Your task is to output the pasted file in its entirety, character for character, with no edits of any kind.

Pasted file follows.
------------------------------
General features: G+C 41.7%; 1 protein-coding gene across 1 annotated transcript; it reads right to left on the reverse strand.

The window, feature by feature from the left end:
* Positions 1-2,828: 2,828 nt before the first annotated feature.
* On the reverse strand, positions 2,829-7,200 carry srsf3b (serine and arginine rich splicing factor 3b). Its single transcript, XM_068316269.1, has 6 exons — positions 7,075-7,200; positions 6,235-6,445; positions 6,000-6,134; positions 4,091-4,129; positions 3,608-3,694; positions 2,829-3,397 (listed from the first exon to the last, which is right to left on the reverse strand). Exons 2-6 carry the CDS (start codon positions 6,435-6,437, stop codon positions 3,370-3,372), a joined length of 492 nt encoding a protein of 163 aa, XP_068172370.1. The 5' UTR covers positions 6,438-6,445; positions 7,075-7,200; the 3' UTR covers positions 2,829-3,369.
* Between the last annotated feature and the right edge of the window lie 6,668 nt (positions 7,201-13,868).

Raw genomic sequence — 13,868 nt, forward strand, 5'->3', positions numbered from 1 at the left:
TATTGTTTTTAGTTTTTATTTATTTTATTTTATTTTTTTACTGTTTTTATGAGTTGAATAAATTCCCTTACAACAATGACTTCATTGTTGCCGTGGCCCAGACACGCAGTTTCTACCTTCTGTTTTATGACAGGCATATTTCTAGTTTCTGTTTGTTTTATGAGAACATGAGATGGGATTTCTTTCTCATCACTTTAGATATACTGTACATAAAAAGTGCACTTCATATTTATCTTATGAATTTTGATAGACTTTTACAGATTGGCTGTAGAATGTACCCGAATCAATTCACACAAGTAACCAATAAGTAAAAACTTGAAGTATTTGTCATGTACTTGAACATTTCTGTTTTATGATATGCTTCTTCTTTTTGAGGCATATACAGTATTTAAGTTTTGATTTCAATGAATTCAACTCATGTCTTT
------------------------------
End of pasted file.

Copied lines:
General features: G+C 41.7%; 1 protein-coding gene across 1 annotated transcript; it reads right to left on the reverse strand.

The window, feature by feature from the left end:
* Positions 1-2,828: 2,828 nt before the first annotated feature.
* On the reverse strand, positions 2,829-7,200 carry srsf3b (serine and arginine rich splicing factor 3b). Its single transcript, XM_068316269.1, has 6 exons — positions 7,075-7,200; positions 6,235-6,445; positions 6,000-6,134; positions 4,091-4,129; positions 3,608-3,694; positions 2,829-3,397 (listed from the first exon to the last, which is right to left on the reverse strand). Exons 2-6 carry the CDS (start codon positions 6,435-6,437, stop codon positions 3,370-3,372), a joined length of 492 nt encoding a protein of 163 aa, XP_068172370.1. The 5' UTR covers positions 6,438-6,445; positions 7,075-7,200; the 3' UTR covers positions 2,829-3,369.
* Between the last annotated feature and the right edge of the window lie 6,668 nt (positions 7,201-13,868).

Raw genomic sequence — 13,868 nt, forward strand, 5'->3', positions numbered from 1 at the left:
TATTGTTTTTAGTTTTTATTTATTTTATTTTATTTTTTTACTGTTTTTATGAGTTGAATAAATTCCCTTACAACAATGACTTCATTGTTGCCGTGGCCCAGACACGCAGTTTCTACCTTCTGTTTTATGACAGGCATATTTCTAGTTTCTGTTTGTTTTATGAGAACATGAGATGGGATTTCTTTCTCATCACTTTAGATATACTGTACATAAAAAGTGCACTTCATATTTATCTTATGAATTTTGATAGACTTTTACAGATTGGCTGTAGAATGTACCCGAATCAATTCACACAAGTAACCAATAAGTAAAAACTTGAAGTATTTGTCATGTACTTGAACATTTCTGTTTTATGATATGCTTCTTCTTTTTGAGGCATATACAGTATTTAAGTTTTGATTTCAATGAATTCAACTCATGTCTTT